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What can we learn from epigenetics in the year 2009?


Jüngel, A; Ospelt, C; Gay, S (2010). What can we learn from epigenetics in the year 2009? Current Opinion in Rheumatology, 22(3):284-292.

Abstract

PURPOSE OF REVIEW: Rheumatoid arthritis (RA) is a systemic, autoimmune disease resulting in the destruction of affected joints. Even though current therapies with biologics such as tumor necrosis factor-alpha blockers yield significant improvement for the patients, the disease is not curable yet. Therefore, we need novel strategies for better therapies. RECENT FINDINGS: The growing knowledge of epigenetics might give us new insights into the pathogenesis of autoimmune diseases. In the last year, several new findings about epigenetic modifications of gene expression were reported in different arthritides. These modifications describe changes in the expression of DNA that result from methylation, posttranslational modifications of the histone proteins, including acetylation/deacetylation, sumoylation, methylation and microRNAs. Most interestingly, these modifications seem to act in concert and are associated with the circadian metabolic rhythm of cells. SUMMARY: This review summarizes reports from the last year about epigenetic modifications of gene expression via acetylation/deacetylation, including sirtuins, sumoylation, methylation, microRNAs in all in rheumatoid arthritis and other arthritides, providing potential strategies for better therapies and encourages the development of specific epigenetic drugs.

PURPOSE OF REVIEW: Rheumatoid arthritis (RA) is a systemic, autoimmune disease resulting in the destruction of affected joints. Even though current therapies with biologics such as tumor necrosis factor-alpha blockers yield significant improvement for the patients, the disease is not curable yet. Therefore, we need novel strategies for better therapies. RECENT FINDINGS: The growing knowledge of epigenetics might give us new insights into the pathogenesis of autoimmune diseases. In the last year, several new findings about epigenetic modifications of gene expression were reported in different arthritides. These modifications describe changes in the expression of DNA that result from methylation, posttranslational modifications of the histone proteins, including acetylation/deacetylation, sumoylation, methylation and microRNAs. Most interestingly, these modifications seem to act in concert and are associated with the circadian metabolic rhythm of cells. SUMMARY: This review summarizes reports from the last year about epigenetic modifications of gene expression via acetylation/deacetylation, including sirtuins, sumoylation, methylation, microRNAs in all in rheumatoid arthritis and other arthritides, providing potential strategies for better therapies and encourages the development of specific epigenetic drugs.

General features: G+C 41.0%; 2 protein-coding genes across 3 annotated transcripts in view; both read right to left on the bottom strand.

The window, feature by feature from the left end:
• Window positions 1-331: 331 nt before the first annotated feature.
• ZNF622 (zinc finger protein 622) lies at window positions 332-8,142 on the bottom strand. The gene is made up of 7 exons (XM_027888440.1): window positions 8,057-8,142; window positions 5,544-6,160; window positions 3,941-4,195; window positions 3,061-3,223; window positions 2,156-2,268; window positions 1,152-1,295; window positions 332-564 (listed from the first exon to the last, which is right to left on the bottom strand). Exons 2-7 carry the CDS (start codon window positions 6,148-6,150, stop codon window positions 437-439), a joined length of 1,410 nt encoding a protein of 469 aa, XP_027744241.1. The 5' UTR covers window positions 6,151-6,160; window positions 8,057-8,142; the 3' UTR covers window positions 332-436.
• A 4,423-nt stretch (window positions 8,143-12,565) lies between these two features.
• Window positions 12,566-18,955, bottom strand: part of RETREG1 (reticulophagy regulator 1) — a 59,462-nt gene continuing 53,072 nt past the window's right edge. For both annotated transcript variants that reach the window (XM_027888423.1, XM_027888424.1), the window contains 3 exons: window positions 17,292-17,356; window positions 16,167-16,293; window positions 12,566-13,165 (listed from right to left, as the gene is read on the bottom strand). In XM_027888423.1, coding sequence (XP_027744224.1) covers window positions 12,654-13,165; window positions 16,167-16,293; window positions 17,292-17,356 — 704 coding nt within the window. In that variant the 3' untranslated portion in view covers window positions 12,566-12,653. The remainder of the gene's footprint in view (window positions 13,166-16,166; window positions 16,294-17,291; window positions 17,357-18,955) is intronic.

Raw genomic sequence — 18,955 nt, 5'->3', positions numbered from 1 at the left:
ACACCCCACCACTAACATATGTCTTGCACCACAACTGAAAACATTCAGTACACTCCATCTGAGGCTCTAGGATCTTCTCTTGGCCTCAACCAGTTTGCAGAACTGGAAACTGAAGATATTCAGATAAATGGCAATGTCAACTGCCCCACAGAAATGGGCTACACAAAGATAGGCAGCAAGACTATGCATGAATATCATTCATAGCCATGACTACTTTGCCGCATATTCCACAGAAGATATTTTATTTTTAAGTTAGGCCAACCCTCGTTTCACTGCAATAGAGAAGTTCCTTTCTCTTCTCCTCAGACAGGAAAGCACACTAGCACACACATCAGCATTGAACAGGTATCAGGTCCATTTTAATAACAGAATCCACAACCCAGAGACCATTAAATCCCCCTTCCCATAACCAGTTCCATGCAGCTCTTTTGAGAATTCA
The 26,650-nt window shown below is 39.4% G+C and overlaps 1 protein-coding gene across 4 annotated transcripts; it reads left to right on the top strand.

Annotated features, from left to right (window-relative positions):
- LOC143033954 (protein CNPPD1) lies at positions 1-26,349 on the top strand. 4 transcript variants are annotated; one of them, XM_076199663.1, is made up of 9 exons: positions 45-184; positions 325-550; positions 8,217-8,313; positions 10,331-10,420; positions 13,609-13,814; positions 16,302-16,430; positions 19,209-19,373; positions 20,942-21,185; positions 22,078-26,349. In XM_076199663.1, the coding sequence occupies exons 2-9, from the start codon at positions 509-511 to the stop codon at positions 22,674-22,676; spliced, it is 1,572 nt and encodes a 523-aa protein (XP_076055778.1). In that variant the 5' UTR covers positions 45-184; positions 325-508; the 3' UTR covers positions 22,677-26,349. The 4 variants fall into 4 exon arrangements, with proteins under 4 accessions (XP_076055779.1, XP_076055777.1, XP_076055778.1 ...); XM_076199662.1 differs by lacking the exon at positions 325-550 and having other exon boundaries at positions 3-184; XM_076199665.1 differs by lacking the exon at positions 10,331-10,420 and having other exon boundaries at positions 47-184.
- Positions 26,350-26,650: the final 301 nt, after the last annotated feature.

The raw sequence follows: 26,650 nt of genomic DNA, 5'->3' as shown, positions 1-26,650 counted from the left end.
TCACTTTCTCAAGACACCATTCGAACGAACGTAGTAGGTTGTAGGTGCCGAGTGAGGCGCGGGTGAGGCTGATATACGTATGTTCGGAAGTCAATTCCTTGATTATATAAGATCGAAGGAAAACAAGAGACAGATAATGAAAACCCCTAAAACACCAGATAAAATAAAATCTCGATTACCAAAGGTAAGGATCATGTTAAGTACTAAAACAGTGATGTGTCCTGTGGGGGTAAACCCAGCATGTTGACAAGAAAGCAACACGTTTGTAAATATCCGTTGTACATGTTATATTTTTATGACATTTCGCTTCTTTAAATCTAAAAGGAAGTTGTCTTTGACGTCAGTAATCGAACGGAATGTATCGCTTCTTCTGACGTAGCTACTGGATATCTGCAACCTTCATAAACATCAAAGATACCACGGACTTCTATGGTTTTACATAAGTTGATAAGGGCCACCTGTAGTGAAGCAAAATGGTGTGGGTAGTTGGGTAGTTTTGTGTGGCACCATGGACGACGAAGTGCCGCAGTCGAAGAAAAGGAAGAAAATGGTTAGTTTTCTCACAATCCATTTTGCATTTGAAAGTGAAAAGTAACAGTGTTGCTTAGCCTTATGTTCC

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Additional indexing

Item Type:Journal Article, refereed, further contribution
Communities & Collections:04 Faculty of Medicine > Center for Integrative Human Physiology
04 Faculty of Medicine > University Hospital Zurich > Rheumatology Clinic and Institute of Physical Medicine
Dewey Decimal Classification:570 Life sciences; biology
610 Medicine & health
Language:English
Date:2010
Deposited On:24 Nov 2010 16:26
Last Modified:05 Apr 2016 14:24
Publisher:Lippincott Wiliams & Wilkins
ISSN:1040-8711
Additional Information:This a non-final version of an article published in final form in Jüngel, A; Ospelt, C; Gay, S (2010). What can we learn from epigenetics in the year 2009? Current Opinion in Rheumatology, 22(3):284-292.
Publisher DOI:10.1097/BOR.0b013e3283389641
PubMed ID:20305560
Permanent URL: http://doi.org/10.5167/uzh-38515

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